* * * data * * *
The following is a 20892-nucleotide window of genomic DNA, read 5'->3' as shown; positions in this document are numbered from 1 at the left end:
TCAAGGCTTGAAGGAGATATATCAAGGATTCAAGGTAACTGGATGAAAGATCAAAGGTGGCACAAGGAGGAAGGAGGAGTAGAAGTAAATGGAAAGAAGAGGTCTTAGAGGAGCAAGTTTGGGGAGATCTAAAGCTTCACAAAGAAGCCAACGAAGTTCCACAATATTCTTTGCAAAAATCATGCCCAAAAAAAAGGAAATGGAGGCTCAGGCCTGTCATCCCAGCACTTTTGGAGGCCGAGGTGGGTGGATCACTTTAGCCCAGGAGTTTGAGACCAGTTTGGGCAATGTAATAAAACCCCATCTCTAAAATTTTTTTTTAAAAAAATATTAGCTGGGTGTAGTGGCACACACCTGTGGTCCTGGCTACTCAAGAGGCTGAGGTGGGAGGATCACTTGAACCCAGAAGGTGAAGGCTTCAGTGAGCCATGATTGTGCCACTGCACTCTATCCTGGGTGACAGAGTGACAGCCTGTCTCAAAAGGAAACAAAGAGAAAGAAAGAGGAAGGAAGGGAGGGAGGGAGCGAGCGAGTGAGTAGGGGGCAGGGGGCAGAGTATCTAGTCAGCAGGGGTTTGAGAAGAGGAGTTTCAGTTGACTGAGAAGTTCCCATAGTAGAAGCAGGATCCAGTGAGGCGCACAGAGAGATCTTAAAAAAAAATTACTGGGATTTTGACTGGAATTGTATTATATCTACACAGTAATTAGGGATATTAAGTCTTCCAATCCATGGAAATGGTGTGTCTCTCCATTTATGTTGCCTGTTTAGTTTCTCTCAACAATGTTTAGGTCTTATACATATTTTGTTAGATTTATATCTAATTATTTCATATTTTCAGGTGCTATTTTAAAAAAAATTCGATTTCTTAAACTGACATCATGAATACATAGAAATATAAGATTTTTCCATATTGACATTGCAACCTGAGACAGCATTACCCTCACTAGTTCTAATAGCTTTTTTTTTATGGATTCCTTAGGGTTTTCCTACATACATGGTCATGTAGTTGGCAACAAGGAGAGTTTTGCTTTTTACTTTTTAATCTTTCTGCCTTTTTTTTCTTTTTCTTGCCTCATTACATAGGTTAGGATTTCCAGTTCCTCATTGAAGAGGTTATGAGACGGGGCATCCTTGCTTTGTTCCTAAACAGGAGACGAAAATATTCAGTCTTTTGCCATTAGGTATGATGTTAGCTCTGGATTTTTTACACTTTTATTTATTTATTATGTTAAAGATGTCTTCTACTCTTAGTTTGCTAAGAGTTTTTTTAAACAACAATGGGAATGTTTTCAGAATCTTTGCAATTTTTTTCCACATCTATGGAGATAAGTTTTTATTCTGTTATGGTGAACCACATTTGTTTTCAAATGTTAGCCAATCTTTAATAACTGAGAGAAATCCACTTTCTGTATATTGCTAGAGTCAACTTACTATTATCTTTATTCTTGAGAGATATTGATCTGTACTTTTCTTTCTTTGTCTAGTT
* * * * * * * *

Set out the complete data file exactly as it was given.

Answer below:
The following is a 20892-nucleotide window of genomic DNA, read 5'->3' as shown; positions in this document are numbered from 1 at the left end:
TCAAGGCTTGAAGGAGATATATCAAGGATTCAAGGTAACTGGATGAAAGATCAAAGGTGGCACAAGGAGGAAGGAGGAGTAGAAGTAAATGGAAAGAAGAGGTCTTAGAGGAGCAAGTTTGGGGAGATCTAAAGCTTCACAAAGAAGCCAACGAAGTTCCACAATATTCTTTGCAAAAATCATGCCCAAAAAAAAGGAAATGGAGGCTCAGGCCTGTCATCCCAGCACTTTTGGAGGCCGAGGTGGGTGGATCACTTTAGCCCAGGAGTTTGAGACCAGTTTGGGCAATGTAATAAAACCCCATCTCTAAAATTTTTTTTTAAAAAAATATTAGCTGGGTGTAGTGGCACACACCTGTGGTCCTGGCTACTCAAGAGGCTGAGGTGGGAGGATCACTTGAACCCAGAAGGTGAAGGCTTCAGTGAGCCATGATTGTGCCACTGCACTCTATCCTGGGTGACAGAGTGACAGCCTGTCTCAAAAGGAAACAAAGAGAAAGAAAGAGGAAGGAAGGGAGGGAGGGAGCGAGCGAGTGAGTAGGGGGCAGGGGGCAGAGTATCTAGTCAGCAGGGGTTTGAGAAGAGGAGTTTCAGTTGACTGAGAAGTTCCCATAGTAGAAGCAGGATCCAGTGAGGCGCACAGAGAGATCTTAAAAAAAAATTACTGGGATTTTGACTGGAATTGTATTATATCTACACAGTAATTAGGGATATTAAGTCTTCCAATCCATGGAAATGGTGTGTCTCTCCATTTATGTTGCCTGTTTAGTTTCTCTCAACAATGTTTAGGTCTTATACATATTTTGTTAGATTTATATCTAATTATTTCATATTTTCAGGTGCTATTTTAAAAAAAATTCGATTTCTTAAACTGACATCATGAATACATAGAAATATAAGATTTTTCCATATTGACATTGCAACCTGAGACAGCATTACCCTCACTAGTTCTAATAGCTTTTTTTTTATGGATTCCTTAGGGTTTTCCTACATACATGGTCATGTAGTTGGCAACAAGGAGAGTTTTGCTTTTTACTTTTTAATCTTTCTGCCTTTTTTTTCTTTTTCTTGCCTCATTACATAGGTTAGGATTTCCAGTTCCTCATTGAAGAGGTTATGAGACGGGGCATCCTTGCTTTGTTCCTAAACAGGAGACGAAAATATTCAGTCTTTTGCCATTAGGTATGATGTTAGCTCTGGATTTTTTACACTTTTATTTATTTATTATGTTAAAGATGTCTTCTACTCTTAGTTTGCTAAGAGTTTTTTTAAACAACAATGGGAATGTTTTCAGAATCTTTGCAATTTTTTTCCACATCTATGGAGATAAGTTTTTATTCTGTTATGGTGAACCACATTTGTTTTCAAATGTTAGCCAATCTTTAATAACTGAGAGAAATCCACTTTCTGTATATTGCTAGAGTCAACTTACTATTATCTTTATTCTTGAGAGATATTGATCTGTACTTTTCTTTCTTTGTCTAGTT